A Tattered Beginning
(Eighteen years ago)
"Daddy, daddy!" I skipped toward my father out of the front door of my house. The village was cheery and many had smiles on their faces. The hunting party had a very good morning hunt and had brought back lots of game, creatures small and large. My father was holding three rabbits in his hand. He raised them high in a victorious pose.
"There's my little sweetie!" he knelt down on one knee and held his other arm out for me. I collided in to his arm and he embraced me, lifting me off of the ground and slung me on his back. "I got your favorite, Camielia. It's going to be rabbit meat stew tonight."
"Yay!" I raised my arms up and kicked my legs out in front of my father's head.
"Careful, Camielia. You wouldn't want to fall now," my mother lessoned me with her hands on her hips. My older sister Jenneta was standing right next to her with a slightly slouched posture and her arms crossed across her chest.
"Father, you know how I loathe rabbit meat stew," Jenneta reminded him.
"It's delicious and you know it!" I squeaked, pointing my finger at her. She rolled her eyes. I tugged at my father's hair, "Daddy, she's been more sour today than our milk."
"Uh oh, the milk's gone sour?" my father retained his cheery voice, but shot my mother a very serious look. They engaged in a silent conversation, raising eyebrows and smirking and tilting their heads. I never understood how they could communicate so clearly without speaking a single word. "Well I'm sure one of our neighbors can spare a bottle. I trust Jenneta was keeping the perishable cabinet at the proper temperature?"
"She was," my mother's tone of voice hinted her being upset at my father's question.
"Hmph," Jenneta frowned and turned her head away, insulted at our father's lack of faith in her keeping to her responsibilities.
"Alright, down you go Camielia," my father pulled me off of his back and set me down on the grass. "You'll be too big for me to carry you like that soon enough you know."
"Hey, my bum's all sweaty!" I groaned. My father was still very sweaty from tromping around in the woods where the thick summer air settled between the trees. Mother brought her hand over her mouth to hide her chuckling at my outburst.
My father smiled and knelt down in front of my sister, who was still looking away.
"I'm sorry, honey," he apologized for mistrusting her. "Forgive me?" Jenneta waited a second, then nodded her head. "Now give me a hug lil' lady..."
"Wait," Jenneta turned to him and placed a single finger on his chest, stopping him before he could wrap his arms around her. She closed her eyes and slowly exhaled through her nose, then spent the rest of her breath out of her mouth directly at my father. The sweat on his skin evaporated in seconds, and the perspiration dampening his clothes disappeared as well.
"Now," Jenneta removed her finger and smirked. My father shivered once, then leaned forward and embraced her. I never understood exactly how my sister possessed the ability to decrease the temperature of the world around her. My parents always told me they would explain to me when I got older. Needless to say, that never happened.
"I'm going to ask the Belmont's if they have a bottle of milk to spare," my father stood up and began walking away.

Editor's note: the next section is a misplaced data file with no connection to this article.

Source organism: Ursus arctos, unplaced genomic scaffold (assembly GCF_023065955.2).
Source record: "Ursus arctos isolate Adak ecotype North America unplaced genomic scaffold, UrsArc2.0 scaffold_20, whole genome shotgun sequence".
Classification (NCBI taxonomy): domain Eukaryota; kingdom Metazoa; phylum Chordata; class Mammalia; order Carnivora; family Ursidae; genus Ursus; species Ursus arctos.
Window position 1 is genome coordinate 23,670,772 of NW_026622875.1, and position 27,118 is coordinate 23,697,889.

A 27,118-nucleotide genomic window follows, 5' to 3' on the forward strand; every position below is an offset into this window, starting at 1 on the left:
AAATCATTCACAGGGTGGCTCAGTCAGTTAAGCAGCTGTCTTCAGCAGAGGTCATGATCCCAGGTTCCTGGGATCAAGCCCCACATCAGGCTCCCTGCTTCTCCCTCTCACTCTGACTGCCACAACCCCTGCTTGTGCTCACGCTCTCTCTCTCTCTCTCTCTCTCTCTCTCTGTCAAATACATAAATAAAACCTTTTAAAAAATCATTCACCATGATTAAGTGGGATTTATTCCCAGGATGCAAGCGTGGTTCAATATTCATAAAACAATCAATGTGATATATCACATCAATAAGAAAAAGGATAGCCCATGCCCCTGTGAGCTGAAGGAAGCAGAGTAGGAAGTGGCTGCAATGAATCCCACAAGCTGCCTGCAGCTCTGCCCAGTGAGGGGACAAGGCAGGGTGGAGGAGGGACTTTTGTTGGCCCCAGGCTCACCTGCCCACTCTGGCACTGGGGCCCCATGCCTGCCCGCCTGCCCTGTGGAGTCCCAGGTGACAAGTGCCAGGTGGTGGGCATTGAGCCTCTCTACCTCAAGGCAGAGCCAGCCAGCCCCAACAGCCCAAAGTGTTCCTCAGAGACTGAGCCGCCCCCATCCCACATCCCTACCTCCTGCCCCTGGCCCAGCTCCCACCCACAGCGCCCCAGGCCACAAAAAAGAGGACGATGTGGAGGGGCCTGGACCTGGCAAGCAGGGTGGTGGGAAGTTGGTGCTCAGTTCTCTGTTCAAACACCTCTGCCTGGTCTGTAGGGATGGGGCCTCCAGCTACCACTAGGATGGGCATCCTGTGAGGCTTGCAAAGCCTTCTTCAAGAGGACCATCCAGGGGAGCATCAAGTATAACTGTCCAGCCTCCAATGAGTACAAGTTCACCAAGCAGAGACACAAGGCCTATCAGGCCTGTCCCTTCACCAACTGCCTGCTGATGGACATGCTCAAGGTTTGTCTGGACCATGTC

"Can I come too Daddy?" I hopped after him.
"Well of course you can sweetie," he held out his hand for me to hold.
"Be back in time to wash up before dinner!" I heard my mother call out to me.
"Yes Mommy!" I responded. It was a short walk to the Belmont's household. My father knocked on their front door.
"Come in!" a voice from inside called out to us.
"Hello, hello, it's James Meridot!" my father announced his entry. A burly man rushed up to meet us.
"Hey there James, hello little Camielia," the man was out of breath. "I'm sorry, but I lost my wedding ring!"
"Shh!" my father shushed him. "Are you trying to get the misses to kill you?"
"Oh, she's off working the fields, won't be back for another four hours, but I can't find it anywhere! I fear it may have been dropped somewhere in the woods while we were hunting."
"That's going to be quite the search effort," my father rubbed the back of his neck.
"Indeed," the man turned around and walked back the way he came a few steps, then turned back around and walked right back to us. "I'm sorry, there must be a reason you came over?"
"Well, I was just going to ask if you could spare a bottle, or half a bottle even, of milk for my family and I."
"James, you and I both know how strapped everyone in this village is. That's a hard request to grant."
"I know it is, and I understand if you cannot afford to part with any."
"Err," the man rubbed his hands together nervously. Suddenly, his face lit up with an idea. "Tell you what, you help me find my ring in the woods, and I'll gladly spare a bottle for you."
"Right now?" my father asked.
"Right now," the man confirmed.
"Helen will be cross with me for being late for dinner. Are you sure your own wife won't notice a bottle missing?"
"I'll think of something to tell her."
"The truth would be best."
"Yeah, yeah, I know. Can you help me though, please?" the man anxiously asked. My father thought for a short moment. He glanced down at me as I was looking up at him with curious eyes.
"Let's go get your wedding ring back. Camielia, run back home and tell your mother I'll be late getting back."
"Okay Daddy," I said. I rushed out of the Belmont's household and scampered the short distance back home. I turned to look back before I entered. My father and his friend shuffled out of his house quickly and started toward the forest's edge. Father quickly looked my way, smiled and waved. I smiled and waved back. Little did I know, that would be the last time I saw my father's face.